The Tribunal: Responses to John Brown and the Harpers Ferry Raid

Overview

When John Brown led twenty-one men in an attack on the federal arsenal at Harpers Ferry on October 16, 1859, he envisioned a biblical uprising of millions of armed bondsmen, thus ridding the nation of the scourge of slavery. The insurrection did not happen, and Brown and the other surviving raiders were quickly captured and executed. This landmark anthology, which collects contemporary speeches, letters, newspaper articles, journals, poems, and songs, demonstrates that Brown’s ...

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Overview

When John Brown led twenty-one men in an attack on the federal arsenal at Harpers Ferry on October 16, 1859, he envisioned a biblical uprising of millions of armed bondsmen, thus ridding the nation of the scourge of slavery. The insurrection did not happen, and Brown and the other surviving raiders were quickly captured and executed. This landmark anthology, which collects contemporary speeches, letters, newspaper articles, journals, poems, and songs, demonstrates that Brown’s actions nonetheless altered the course of American history.

John Stauffer and Zoe Trodd have assembled an impressive and wide-ranging collection of responses to Brown’s raid: Brown’s own words, northern and southern reactions, international commentary, and reflections from the Civil War and Reconstruction era. Represented here are all the figures one would expect to see (Lincoln, Thoreau, Frederick Douglass), many surprises (John Wilkes Booth, Karl Marx, Giuseppe Garibaldi), as well as free and enslaved blacks and white citizens. The result is a book that views Brown from multiple vantage points.

The Introduction describes the panic that Harpers Ferry created in the South, splitting the Democratic Party along sectional lines and altering the outcome of the 1860 presidential election. Without Brown, it speculates, the Civil War and emancipation would have been delayed by another four years—probably more—which in turn might have disrupted emancipation movements in Brazil, Cuba, and even Russia. The Tribunal is essential reading for anyone interested in the Civil War era and the history of social protest movements.

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Editorial Reviews

John Burt
Beautifully, even lyrically written, The Tribunal shows the kind of even judgment that can only arise from long immersion in the materials. The editors are aware of how complex a figure Brown is, and how easy it would be, but also how fatal, to take a tendentious line about him.
R. Blakeslee Gilpin
The Tribunal is an illuminating and indispensable resource. The responses themselves are truly the best that history has to offer on John Brown … a dynamic and vibrant collection.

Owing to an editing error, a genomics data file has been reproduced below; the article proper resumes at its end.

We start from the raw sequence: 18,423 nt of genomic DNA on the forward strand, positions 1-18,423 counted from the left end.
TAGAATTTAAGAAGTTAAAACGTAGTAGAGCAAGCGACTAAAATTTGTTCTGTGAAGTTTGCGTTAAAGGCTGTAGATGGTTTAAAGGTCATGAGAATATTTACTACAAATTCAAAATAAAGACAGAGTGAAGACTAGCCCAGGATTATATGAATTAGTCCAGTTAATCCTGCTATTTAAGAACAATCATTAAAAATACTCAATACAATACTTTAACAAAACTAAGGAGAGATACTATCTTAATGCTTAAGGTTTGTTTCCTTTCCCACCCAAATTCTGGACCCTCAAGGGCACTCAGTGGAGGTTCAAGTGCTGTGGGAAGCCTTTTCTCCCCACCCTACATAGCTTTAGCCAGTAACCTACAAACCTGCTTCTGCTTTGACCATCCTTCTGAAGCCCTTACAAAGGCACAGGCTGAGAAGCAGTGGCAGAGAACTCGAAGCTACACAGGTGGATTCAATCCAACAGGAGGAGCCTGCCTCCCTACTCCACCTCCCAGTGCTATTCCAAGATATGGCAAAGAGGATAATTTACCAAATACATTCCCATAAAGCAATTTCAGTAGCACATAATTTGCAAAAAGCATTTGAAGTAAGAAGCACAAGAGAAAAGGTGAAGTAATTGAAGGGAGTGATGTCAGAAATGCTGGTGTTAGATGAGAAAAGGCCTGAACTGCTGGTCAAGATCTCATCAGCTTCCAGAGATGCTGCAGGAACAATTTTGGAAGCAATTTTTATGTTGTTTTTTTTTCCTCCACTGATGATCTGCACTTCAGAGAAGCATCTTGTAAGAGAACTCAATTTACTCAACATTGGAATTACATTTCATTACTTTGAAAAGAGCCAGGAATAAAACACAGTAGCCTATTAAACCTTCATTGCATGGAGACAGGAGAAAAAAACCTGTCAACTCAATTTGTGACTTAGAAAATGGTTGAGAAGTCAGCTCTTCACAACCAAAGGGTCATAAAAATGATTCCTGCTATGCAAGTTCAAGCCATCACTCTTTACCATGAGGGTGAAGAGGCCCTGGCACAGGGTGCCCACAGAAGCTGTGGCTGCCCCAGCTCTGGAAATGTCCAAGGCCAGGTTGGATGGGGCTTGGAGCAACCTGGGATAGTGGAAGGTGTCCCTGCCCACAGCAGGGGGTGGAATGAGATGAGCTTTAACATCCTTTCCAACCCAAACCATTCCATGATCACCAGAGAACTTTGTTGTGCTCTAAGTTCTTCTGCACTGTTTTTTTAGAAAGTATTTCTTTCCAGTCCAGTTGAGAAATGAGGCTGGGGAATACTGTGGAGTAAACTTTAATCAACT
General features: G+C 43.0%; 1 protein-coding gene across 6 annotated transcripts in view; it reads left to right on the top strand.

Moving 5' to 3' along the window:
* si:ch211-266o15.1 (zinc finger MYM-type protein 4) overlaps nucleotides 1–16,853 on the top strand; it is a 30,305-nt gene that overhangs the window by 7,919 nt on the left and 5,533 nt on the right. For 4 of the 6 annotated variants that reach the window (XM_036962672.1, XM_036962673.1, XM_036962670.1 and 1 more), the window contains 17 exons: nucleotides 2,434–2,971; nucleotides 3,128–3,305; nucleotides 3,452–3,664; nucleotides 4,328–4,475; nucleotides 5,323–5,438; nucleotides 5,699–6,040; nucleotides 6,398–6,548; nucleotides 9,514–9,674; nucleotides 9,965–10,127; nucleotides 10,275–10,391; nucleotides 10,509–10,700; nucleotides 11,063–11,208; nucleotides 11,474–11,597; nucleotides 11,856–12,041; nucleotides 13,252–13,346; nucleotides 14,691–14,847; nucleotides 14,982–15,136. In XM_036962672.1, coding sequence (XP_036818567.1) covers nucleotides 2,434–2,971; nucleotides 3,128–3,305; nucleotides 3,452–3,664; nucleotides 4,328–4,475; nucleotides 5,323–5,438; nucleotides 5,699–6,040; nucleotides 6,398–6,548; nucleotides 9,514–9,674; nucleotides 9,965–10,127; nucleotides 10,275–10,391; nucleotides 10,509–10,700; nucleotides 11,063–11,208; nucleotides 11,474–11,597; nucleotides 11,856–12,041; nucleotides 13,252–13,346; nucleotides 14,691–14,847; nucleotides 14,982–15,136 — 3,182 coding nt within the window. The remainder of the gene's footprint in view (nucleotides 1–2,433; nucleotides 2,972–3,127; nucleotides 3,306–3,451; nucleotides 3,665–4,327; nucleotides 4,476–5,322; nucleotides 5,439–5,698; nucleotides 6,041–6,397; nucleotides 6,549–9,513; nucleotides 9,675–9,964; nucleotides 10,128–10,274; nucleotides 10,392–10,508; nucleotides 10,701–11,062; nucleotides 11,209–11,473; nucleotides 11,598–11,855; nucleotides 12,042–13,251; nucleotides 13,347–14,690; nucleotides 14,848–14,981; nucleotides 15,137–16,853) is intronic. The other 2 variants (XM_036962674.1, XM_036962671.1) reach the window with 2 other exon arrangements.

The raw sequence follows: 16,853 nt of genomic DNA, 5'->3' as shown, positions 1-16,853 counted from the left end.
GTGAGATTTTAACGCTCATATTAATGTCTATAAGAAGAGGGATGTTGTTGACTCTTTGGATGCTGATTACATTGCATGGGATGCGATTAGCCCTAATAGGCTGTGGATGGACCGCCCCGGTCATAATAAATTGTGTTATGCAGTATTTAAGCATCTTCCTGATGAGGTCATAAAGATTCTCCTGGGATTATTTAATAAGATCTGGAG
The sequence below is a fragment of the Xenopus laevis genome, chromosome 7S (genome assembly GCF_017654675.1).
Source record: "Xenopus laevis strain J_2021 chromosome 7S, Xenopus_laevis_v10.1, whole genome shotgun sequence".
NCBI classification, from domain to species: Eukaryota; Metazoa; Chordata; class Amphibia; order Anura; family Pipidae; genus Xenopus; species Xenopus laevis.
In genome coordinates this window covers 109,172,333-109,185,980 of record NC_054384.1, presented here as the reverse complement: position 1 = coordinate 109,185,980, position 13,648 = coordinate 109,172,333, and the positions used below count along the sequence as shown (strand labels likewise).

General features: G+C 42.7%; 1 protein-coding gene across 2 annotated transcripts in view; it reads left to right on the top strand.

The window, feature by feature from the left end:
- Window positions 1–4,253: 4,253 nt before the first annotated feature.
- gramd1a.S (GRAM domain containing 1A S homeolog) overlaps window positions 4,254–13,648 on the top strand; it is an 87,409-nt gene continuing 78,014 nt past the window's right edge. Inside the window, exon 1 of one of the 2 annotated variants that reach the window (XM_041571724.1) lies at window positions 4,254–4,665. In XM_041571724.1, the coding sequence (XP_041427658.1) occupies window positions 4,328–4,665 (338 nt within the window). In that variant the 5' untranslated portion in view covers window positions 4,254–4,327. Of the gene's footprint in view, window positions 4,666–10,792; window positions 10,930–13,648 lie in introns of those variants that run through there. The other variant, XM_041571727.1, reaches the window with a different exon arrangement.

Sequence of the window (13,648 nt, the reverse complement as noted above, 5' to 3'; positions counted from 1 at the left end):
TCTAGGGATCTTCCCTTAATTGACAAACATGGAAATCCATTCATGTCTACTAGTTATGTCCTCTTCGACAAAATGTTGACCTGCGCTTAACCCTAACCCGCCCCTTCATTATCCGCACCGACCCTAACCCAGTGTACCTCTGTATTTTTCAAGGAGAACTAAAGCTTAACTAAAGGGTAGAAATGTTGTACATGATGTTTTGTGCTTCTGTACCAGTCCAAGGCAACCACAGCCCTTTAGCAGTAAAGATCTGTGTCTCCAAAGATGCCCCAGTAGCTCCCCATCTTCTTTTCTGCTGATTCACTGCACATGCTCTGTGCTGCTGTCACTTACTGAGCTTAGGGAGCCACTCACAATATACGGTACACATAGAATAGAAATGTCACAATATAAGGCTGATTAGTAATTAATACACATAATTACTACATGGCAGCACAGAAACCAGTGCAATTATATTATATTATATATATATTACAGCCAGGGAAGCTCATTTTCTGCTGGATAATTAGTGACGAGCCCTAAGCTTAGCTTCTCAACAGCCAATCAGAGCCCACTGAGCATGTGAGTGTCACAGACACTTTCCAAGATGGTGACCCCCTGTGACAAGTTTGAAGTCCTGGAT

Wall Street Journal - David S. Reynolds
The life of John Brown, the militant abolitionist who helped trigger the Civil War by waging a holy war against slavery in the 1850s, raises provocative questions. Not least: Can someone who murders for a noble cause be embraced as a heroic freedom fighter? ...The Tribunal: Responses to John Brown and the Harpers Ferry Raid, skillfully edited by John Stauffer and Zoe Trodd, allows us to experience firsthand the debate that Brown generated during his lifetime. Reprinted in this bountiful volume are dozens of 19th-century writings--letters, speeches, articles, poems, diary entries--that bring this important debate alive...[It] demonstrates just how central John Brown was to the cultural and political life of his time. Included in the book are powerful writings about Brown by some of the century's most notable people: Walt Whitman, Henry Ward Beecher, Jefferson Davis, Herman Melville, Stephen Douglas, Louisa May Alcott, Victor Hugo and Karl Marx, to name a few...The Tribunal doesn't whitewash Brown. To the contrary, it recognizes his flaws and provides a broad sampling of just criticism. But it reveals as well that those most hostile toward Brown were pro-slavery types who felt threatened by his forward-looking views. Some of Brown's strongest defenders were people like Thoreau, who had formerly espoused nonresistance but who came to realize that only violence could uproot an institution so deeply entrenched as slavery...Stauffer and Trodd should be commended for making available so many documents that were formerly hard to find and that reveal so much about this key figure in American history. The Tribunal confirms what has become increasingly clear in recent years: To understand America fully, we would do well to reflect on John Brown-on what he stood for and the ideals he embodied for some of the nation's deepest thinkers.
Times Literary Supplement - Stephanie McCurry
In the current climate, 500 pages on John Brown is a shock and a tonic. Few men in American history (other than Lincoln) are so subject to myth-making as the militant abolitionist who attacked Harpers Ferry, Virginia in October 1859...The documents reward reading, none more so than those written by Brown himself.
New York Review of Books - Christopher Benfey
The voices assembled in The Tribunal include Northern abolitionists and Southern slaveholders, a Union spy and a Confederate assassin, Frederick Douglass and Abraham Lincoln, influential international figures like Karl Marx and Victor Hugo, journalists, poets, soldiers, and widows, along with Hawthorne, Whittier, Emerson, and Thoreau...[A] valuable compilation.
Choice - R. Walsh